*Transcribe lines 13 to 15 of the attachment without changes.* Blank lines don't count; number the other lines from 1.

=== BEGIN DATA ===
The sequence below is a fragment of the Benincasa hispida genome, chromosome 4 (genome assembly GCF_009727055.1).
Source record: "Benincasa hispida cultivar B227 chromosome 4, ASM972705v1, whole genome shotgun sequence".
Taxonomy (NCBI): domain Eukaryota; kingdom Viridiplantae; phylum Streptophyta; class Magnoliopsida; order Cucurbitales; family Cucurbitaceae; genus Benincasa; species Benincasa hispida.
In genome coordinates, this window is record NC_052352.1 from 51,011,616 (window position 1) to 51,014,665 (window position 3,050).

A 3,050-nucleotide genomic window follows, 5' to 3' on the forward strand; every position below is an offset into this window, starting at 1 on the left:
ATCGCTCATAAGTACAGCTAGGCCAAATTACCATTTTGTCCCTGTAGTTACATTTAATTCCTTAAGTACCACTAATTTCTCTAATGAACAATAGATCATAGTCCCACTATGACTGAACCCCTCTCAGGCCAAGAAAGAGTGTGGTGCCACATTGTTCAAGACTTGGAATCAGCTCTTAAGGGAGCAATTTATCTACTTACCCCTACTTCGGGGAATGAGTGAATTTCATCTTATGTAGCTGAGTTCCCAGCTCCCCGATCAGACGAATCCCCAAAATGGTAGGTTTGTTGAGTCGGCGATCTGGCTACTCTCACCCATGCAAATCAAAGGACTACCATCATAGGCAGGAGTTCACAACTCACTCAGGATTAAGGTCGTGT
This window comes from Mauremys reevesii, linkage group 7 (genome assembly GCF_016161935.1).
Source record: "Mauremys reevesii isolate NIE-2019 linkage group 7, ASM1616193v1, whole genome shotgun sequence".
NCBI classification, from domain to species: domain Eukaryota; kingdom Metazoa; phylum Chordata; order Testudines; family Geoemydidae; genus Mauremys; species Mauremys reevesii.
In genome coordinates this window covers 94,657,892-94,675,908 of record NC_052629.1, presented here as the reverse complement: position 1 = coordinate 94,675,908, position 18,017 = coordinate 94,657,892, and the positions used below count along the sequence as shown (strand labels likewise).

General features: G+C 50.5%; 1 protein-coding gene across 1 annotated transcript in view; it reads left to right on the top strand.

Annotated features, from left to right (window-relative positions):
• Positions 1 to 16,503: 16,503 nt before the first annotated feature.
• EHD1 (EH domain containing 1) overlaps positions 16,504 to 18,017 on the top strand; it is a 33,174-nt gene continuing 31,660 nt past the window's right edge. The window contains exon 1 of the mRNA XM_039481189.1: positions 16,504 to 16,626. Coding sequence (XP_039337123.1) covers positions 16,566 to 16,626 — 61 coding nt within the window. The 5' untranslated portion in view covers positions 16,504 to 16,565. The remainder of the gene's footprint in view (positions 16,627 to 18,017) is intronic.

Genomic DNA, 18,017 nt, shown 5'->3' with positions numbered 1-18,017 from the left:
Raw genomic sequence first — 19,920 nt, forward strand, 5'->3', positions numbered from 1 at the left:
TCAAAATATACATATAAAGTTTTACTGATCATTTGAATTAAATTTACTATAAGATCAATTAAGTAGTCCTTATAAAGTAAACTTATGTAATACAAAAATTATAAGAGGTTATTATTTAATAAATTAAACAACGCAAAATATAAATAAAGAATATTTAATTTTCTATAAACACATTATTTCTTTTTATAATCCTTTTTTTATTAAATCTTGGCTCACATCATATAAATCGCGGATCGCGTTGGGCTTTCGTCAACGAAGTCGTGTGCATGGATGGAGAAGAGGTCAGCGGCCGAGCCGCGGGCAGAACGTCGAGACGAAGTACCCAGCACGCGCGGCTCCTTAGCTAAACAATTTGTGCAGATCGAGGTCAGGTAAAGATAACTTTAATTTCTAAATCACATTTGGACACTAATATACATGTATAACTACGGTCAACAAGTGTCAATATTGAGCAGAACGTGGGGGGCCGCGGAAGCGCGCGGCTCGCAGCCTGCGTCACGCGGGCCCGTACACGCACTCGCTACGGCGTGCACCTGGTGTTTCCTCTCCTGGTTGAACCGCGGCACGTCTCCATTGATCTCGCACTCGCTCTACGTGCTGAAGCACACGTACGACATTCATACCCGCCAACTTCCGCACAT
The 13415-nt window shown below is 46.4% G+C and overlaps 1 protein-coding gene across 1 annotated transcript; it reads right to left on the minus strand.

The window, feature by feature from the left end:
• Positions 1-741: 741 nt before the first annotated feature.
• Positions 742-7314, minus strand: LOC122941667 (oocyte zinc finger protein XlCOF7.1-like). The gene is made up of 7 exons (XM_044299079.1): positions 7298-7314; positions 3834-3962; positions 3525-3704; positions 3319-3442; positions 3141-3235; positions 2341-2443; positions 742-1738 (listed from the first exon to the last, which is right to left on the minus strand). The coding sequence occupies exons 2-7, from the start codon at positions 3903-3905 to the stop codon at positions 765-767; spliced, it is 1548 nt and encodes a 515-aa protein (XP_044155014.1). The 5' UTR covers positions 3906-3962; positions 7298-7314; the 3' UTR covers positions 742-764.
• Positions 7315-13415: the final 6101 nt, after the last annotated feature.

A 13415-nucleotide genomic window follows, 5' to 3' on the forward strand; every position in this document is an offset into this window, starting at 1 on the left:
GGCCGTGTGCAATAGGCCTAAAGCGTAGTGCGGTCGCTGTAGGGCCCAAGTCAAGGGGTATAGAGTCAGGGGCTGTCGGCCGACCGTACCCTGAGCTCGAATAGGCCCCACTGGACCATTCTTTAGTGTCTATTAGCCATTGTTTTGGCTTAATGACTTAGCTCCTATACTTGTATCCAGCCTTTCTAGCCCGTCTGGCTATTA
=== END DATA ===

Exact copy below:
• Positions 1 to 16,503: 16,503 nt before the first annotated feature.
• EHD1 (EH domain containing 1) overlaps positions 16,504 to 18,017 on the top strand; it is a 33,174-nt gene continuing 31,660 nt past the window's right edge. The window contains exon 1 of the mRNA XM_039481189.1: positions 16,504 to 16,626. Coding sequence (XP_039337123.1) covers positions 16,566 to 16,626 — 61 coding nt within the window. The 5' untranslated portion in view covers positions 16,504 to 16,565. The remainder of the gene's footprint in view (positions 16,627 to 18,017) is intronic.

Genomic DNA, 18,017 nt, shown 5'->3' with positions numbered 1-18,017 from the left: